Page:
Cumbersome connection

More about this object

Map of Warsaw in 1860s showing the location of railway stations of two lines using standard (red) and broad (green) gauge.

The Warsaw–Vienna railway line was the first to connect the Russian Empire with the rest of Europe. The connection was initiated by businessmen in Poland who had a vision of linking it to existing lines in Austria. To do this, they chose the 1435 mm Stephenson gauge, which had been adopted as the standard in Austrian Empire in the late 1830s on its first steam line, which ended near Krakow.

The Warsaw–Vienna line opened for traffic in 1845 and quickly became the major transfer point for most passengers and goods going from Austria to the Russian empire. From Warsaw, people and goods had to be transferred to carts and carriages in order to go further into Russia. After the Warsaw–St. Petersburg railway line opened in 1862, the city retained its position as the main point linking Russia with railway networks beyond – and it still involved horses. The broad gauge line from St. Petersburg stopped on the east bank of Vistula River, while the terminal of the Warsaw–Vienna line was on the opposite bank.

For more than thirty years, passengers traveling between Russia and the West were transferred by horse tramways between the two stations. While a rail link between the stations was built in 1876, passengers and freight still had to change trains from standard to Russian gauge.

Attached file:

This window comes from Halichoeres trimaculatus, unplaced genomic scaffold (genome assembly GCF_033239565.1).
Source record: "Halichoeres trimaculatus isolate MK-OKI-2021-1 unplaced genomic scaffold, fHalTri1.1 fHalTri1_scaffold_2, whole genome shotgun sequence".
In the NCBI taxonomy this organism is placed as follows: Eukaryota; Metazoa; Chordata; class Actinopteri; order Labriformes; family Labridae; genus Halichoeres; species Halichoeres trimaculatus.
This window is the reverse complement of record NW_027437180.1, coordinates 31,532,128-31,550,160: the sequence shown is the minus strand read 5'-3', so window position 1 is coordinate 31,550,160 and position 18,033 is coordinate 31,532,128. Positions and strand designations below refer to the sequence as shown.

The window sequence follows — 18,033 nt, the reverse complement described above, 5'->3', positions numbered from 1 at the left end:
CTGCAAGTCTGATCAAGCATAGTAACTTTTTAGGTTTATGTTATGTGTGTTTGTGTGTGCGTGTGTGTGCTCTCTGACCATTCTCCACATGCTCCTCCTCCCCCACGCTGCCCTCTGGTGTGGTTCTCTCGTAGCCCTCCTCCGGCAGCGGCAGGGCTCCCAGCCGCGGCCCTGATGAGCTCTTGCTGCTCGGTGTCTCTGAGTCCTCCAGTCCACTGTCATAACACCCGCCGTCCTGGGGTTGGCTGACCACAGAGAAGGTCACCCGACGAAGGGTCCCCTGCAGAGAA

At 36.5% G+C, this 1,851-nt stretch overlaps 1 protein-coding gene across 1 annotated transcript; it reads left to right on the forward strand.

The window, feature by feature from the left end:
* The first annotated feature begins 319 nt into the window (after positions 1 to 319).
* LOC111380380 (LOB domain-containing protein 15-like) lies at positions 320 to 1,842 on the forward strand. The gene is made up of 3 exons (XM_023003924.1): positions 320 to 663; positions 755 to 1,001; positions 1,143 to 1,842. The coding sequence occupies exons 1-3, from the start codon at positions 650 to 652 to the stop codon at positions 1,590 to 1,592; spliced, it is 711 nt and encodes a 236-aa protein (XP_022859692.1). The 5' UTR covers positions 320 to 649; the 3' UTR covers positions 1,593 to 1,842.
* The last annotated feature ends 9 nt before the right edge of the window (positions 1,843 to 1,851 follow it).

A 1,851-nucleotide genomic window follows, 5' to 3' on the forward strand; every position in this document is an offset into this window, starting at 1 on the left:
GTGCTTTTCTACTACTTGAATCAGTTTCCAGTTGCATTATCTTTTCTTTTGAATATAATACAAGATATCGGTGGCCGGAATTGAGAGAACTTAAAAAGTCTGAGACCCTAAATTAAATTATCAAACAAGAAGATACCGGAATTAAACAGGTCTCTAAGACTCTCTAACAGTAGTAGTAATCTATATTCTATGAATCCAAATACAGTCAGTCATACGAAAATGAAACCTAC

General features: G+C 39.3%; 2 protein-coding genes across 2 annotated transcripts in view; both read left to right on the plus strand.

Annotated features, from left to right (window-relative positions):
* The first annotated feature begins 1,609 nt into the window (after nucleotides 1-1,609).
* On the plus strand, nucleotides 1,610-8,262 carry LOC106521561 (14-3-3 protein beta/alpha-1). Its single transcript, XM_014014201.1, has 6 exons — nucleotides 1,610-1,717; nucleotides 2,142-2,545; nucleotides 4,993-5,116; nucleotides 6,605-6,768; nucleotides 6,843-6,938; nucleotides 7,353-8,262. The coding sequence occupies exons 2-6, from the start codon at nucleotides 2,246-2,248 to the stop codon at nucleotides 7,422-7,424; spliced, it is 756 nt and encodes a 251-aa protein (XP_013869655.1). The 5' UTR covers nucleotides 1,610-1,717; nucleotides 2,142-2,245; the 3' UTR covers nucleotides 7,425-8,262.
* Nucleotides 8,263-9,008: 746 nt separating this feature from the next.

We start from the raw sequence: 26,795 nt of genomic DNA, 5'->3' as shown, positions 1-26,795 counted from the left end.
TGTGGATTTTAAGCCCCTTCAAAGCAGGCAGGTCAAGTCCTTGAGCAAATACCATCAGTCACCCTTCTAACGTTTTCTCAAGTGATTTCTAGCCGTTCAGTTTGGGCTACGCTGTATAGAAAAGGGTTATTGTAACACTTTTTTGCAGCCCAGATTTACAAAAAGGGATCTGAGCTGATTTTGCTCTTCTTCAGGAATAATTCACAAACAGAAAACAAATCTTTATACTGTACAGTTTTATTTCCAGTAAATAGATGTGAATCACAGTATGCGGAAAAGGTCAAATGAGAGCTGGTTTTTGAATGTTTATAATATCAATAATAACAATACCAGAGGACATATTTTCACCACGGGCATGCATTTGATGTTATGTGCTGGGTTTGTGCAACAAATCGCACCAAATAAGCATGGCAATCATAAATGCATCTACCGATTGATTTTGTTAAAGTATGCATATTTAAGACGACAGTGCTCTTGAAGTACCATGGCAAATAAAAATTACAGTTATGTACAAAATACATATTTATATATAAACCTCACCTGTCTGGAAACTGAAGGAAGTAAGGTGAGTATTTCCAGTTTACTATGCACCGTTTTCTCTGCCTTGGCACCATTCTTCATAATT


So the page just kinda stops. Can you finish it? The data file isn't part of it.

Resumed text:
How to cite this page


Slawomir Lotysz, 'Cumbersome connection', Inventing Europe,


  1. Walsh, Edmund A. The Fall of the Russian Empire: The Story of the Last of the Romanovs and the Coming of the Bolsheviki. Boston: Little, Brown, and Company, 1928.

About this tour


The railway gauge: 89mm to Europe

The "standard" railway gauge of 1435 mm, originally promoted by the British engineer George Stephenson, is used throughout much of the world, but not everywhere in Europe. In the middle of the nineteenth century, rails spaced eighty-nine millimeters further apart became the standard for the Russian empire, and later the Soviet Union. Over the years, crossing the boundary between these two standards caused many technical problems, especially when the borders of nations changed. Those eighty-nine millimeter gauges became a clear measure of political, and military, control.

Warning: urldecode() expects parameter 1 to be string, array given in /home/invene/domains/ on line 587

What's like this?

The challenge of different railway gauges

Back to top